Fri 4 Oct 2013
Comments Off on Thought Police: What were they thinking?
In case you missed it, September 23 was Saudi Arabia’s National Day, the oil-driven nation’s 4th of July. Not surprisingly many people, proud of their country, took to the streets to celebrate. But what is good for the state is not necessarily seen as good for the faith, especially in the conservative Wahhabi/Salafi variety that weds tribal origin with a dogmatic theology. The tension between a strict form of Islamic practice and the diversity that instills cultural practices has always been a problem, perhaps even more so with the wealth economy that the current generation of Saudi youth has grown up in. In 1927 King Abdul Aziz established the Committee for Promotion of Virtue and The Prevention of Vice. In short this is known as the “religious police.” For those less familiar with Islamic doctrine, this relates back to the classic Quranic principle of al-amr bi- al-maʿruf wa-al-nahy ʿan al-munkar, generally translated as commanding right and and forbidding wrong. There is a long history about the use of this penchant phrase, analyzed in detail by Michael Cook in his Commanding Right and Forbidding Wrong in Islamic Thought (Cambridge University Press, 2010), a work of over 700 pages.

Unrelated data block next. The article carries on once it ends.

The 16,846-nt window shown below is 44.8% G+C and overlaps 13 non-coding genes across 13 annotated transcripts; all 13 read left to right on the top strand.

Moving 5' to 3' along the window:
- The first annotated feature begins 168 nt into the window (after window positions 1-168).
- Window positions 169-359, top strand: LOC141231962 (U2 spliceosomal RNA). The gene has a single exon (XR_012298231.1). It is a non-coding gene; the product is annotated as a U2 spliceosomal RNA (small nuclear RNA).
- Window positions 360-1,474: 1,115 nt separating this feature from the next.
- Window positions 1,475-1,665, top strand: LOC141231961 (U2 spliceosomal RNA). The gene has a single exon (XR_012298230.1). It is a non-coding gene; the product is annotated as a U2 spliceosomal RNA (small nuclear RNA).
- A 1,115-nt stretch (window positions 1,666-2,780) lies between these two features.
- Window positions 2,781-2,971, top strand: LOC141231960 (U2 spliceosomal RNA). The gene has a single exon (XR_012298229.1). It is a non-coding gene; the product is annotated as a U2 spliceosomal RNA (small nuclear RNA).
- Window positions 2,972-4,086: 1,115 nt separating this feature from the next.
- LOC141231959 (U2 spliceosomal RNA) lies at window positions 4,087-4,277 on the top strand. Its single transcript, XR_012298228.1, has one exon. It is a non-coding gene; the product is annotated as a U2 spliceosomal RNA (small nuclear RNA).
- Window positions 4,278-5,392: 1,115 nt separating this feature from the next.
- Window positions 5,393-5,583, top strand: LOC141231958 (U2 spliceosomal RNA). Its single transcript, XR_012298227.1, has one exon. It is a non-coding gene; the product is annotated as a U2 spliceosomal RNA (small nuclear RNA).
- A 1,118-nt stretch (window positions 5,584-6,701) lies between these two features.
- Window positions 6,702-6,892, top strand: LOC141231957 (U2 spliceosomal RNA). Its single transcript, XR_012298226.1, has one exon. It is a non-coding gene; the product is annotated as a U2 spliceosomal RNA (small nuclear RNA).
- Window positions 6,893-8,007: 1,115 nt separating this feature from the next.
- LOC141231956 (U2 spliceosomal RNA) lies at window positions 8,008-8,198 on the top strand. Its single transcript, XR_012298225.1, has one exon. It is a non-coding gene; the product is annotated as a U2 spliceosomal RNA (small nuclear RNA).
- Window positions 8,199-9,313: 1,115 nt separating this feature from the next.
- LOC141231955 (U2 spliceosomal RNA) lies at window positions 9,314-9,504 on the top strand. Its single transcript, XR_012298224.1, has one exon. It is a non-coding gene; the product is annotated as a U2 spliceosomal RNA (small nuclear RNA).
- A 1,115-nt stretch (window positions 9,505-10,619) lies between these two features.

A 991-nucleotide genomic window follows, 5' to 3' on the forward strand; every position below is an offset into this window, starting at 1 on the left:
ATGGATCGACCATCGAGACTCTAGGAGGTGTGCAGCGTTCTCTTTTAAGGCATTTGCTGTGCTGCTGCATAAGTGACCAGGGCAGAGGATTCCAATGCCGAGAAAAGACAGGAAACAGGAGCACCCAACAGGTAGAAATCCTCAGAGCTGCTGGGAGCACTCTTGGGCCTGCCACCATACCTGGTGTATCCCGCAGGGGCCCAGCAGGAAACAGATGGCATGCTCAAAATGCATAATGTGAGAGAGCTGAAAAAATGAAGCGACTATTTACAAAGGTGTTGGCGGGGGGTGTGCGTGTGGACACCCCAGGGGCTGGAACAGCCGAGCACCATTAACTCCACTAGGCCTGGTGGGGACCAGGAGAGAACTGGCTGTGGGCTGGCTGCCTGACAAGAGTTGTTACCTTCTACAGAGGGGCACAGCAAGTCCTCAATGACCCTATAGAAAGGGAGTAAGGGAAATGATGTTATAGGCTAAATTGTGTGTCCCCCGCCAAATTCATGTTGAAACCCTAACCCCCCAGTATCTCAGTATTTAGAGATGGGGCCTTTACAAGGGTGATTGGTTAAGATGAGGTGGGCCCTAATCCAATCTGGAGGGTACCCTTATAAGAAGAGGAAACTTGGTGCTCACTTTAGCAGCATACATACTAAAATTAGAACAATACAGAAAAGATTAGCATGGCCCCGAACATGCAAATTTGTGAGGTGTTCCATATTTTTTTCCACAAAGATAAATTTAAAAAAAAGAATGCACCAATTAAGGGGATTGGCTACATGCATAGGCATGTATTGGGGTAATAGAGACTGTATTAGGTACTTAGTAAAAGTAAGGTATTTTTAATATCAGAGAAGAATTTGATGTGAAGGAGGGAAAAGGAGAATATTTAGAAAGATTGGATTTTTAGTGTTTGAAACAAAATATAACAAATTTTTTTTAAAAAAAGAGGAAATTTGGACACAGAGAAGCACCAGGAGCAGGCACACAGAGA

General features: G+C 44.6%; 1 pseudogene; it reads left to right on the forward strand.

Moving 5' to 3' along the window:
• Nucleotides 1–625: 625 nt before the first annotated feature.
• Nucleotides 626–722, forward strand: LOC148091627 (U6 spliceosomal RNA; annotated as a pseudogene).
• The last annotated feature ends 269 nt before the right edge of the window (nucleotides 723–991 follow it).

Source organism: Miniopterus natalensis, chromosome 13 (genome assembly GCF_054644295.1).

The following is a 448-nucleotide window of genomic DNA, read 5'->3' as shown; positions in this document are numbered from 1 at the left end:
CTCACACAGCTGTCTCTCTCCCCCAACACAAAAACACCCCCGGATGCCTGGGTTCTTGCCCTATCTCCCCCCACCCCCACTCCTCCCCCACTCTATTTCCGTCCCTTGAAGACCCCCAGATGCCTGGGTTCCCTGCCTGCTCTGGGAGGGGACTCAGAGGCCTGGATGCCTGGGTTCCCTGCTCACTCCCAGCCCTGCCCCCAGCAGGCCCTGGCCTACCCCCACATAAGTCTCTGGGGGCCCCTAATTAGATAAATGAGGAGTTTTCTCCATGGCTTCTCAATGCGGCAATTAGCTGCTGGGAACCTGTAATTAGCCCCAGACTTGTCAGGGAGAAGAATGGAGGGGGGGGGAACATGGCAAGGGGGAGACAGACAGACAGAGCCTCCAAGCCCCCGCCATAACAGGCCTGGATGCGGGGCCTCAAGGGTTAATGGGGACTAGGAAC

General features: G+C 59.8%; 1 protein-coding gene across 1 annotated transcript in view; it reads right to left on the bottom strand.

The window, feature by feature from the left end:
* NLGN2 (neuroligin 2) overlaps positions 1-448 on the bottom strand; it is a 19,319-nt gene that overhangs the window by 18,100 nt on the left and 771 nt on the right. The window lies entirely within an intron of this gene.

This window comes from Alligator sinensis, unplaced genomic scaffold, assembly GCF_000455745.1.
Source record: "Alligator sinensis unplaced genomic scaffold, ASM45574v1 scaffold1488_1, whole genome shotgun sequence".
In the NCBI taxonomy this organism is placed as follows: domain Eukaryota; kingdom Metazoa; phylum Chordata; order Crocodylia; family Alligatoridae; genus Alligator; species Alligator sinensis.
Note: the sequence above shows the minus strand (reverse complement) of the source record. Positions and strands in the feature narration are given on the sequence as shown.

Abdullah Hamidaddin has written an interesting commentary on a recent tragedy on the Saudi National Day in which a car of religious police chased a vehicle that apparently was thought to contain two drunken men. In the chase the car careened off the road, killing the driver and his brother. The religious police fled the scene, but the chase was captured on a cell phone video. When the video was posted to social media, there was an outcry to rein in the zealous religious police. In this case it turned out the men had not been drinking.
What were these “thought police” thinking? I say “thought” rather than “religious” police, because the very nature of the committee leads to a kind of witchcraft mentality. (more…)